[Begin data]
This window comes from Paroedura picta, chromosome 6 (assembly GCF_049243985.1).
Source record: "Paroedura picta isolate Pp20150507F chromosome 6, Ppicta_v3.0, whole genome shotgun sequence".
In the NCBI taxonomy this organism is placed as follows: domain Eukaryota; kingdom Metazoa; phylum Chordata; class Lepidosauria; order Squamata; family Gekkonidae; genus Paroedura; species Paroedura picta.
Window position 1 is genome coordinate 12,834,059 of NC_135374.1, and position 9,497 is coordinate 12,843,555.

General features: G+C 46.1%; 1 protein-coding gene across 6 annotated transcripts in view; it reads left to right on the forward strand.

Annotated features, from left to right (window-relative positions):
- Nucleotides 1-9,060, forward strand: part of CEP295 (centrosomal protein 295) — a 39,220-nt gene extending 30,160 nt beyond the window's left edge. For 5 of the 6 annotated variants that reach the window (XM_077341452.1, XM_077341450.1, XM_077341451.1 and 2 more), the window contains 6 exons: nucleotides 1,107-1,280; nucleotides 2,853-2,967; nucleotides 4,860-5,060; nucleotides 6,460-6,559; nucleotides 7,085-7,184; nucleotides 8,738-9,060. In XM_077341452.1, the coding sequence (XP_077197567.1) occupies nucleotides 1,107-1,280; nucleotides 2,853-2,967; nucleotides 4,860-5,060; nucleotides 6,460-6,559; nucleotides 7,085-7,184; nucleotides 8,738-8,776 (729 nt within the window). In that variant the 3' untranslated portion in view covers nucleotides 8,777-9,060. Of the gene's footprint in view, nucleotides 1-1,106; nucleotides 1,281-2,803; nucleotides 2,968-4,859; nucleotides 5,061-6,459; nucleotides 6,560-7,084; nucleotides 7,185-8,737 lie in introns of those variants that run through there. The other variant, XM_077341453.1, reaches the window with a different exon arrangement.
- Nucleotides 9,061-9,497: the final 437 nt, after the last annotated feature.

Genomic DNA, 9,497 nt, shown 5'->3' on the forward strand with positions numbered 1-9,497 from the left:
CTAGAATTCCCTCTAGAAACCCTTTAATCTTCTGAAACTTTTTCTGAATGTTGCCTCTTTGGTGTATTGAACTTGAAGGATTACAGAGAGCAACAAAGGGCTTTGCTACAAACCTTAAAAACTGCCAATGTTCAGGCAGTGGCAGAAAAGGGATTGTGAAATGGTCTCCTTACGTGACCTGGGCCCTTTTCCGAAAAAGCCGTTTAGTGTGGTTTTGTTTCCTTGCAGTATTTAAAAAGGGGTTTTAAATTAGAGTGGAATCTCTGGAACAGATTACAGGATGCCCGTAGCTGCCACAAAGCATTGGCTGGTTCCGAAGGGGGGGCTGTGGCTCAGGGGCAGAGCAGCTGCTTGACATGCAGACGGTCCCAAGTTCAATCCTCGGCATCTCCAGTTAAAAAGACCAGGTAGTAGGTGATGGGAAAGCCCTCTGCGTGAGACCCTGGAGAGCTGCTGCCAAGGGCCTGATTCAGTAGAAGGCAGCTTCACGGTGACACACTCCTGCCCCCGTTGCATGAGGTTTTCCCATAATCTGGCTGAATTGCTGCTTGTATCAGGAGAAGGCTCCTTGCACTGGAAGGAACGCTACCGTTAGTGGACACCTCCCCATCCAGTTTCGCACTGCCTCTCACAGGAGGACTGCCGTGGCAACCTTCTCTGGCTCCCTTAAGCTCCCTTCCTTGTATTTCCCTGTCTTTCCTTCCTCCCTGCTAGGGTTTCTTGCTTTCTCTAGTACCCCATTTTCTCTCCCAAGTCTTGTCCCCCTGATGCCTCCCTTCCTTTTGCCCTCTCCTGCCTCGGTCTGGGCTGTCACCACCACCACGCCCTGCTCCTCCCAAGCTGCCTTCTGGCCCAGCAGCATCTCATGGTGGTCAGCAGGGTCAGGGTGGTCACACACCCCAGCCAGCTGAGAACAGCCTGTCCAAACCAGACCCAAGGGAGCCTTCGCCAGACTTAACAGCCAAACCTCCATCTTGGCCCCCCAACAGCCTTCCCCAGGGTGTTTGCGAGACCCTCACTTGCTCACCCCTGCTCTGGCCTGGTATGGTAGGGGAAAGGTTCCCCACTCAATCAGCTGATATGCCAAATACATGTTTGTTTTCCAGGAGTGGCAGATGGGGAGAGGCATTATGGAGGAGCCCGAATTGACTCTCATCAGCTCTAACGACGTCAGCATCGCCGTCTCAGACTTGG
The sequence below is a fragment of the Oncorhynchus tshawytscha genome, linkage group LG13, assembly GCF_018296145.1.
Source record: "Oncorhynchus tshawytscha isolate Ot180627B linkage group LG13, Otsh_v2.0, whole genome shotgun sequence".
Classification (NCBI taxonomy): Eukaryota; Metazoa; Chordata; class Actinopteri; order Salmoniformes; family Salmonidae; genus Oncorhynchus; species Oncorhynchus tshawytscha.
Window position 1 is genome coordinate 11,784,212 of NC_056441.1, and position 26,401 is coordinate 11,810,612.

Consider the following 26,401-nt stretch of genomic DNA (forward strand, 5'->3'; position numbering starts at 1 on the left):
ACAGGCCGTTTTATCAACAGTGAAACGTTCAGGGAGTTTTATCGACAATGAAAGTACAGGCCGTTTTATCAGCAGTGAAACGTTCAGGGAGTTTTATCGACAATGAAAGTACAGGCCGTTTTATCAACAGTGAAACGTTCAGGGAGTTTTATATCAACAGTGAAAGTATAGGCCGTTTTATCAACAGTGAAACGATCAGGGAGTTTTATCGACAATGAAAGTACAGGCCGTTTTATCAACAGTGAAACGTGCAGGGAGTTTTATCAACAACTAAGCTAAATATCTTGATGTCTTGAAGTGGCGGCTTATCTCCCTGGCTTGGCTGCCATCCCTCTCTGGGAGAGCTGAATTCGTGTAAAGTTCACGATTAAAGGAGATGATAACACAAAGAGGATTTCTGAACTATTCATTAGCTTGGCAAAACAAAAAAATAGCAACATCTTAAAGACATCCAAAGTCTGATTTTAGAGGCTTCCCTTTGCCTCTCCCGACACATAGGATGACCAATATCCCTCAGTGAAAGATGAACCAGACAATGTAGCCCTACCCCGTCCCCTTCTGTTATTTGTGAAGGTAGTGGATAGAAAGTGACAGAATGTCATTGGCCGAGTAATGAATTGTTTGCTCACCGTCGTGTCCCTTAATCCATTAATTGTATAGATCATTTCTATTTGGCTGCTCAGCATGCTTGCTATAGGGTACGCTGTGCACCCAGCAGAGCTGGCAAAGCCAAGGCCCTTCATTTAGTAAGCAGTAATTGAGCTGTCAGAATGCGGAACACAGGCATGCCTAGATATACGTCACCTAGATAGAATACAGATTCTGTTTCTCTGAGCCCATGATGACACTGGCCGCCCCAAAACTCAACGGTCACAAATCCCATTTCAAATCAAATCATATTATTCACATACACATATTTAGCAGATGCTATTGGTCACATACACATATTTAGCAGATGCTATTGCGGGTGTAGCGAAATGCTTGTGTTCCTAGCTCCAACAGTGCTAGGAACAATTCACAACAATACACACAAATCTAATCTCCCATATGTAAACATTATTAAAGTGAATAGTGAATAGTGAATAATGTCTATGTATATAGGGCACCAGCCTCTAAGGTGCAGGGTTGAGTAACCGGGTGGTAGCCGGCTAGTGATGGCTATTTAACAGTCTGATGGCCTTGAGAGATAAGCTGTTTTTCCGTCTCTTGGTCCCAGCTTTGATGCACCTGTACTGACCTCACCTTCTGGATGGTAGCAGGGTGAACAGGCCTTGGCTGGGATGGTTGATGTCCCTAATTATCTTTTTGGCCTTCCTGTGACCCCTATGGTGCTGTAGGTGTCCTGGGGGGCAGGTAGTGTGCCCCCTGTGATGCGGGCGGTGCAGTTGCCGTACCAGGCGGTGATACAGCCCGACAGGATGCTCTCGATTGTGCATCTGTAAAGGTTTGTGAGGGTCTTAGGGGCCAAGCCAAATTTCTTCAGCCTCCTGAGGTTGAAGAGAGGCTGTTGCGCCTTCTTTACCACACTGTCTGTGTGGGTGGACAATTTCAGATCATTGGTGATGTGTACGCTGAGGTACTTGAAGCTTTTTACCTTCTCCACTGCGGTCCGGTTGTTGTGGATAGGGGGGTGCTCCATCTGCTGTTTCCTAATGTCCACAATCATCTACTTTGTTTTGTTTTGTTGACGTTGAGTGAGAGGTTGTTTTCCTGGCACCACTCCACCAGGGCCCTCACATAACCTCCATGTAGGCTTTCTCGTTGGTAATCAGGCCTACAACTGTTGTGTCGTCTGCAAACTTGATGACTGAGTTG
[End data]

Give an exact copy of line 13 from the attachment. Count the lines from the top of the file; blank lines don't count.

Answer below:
Classification (NCBI taxonomy): Eukaryota; Metazoa; Chordata; class Actinopteri; order Salmoniformes; family Salmonidae; genus Oncorhynchus; species Oncorhynchus tshawytscha.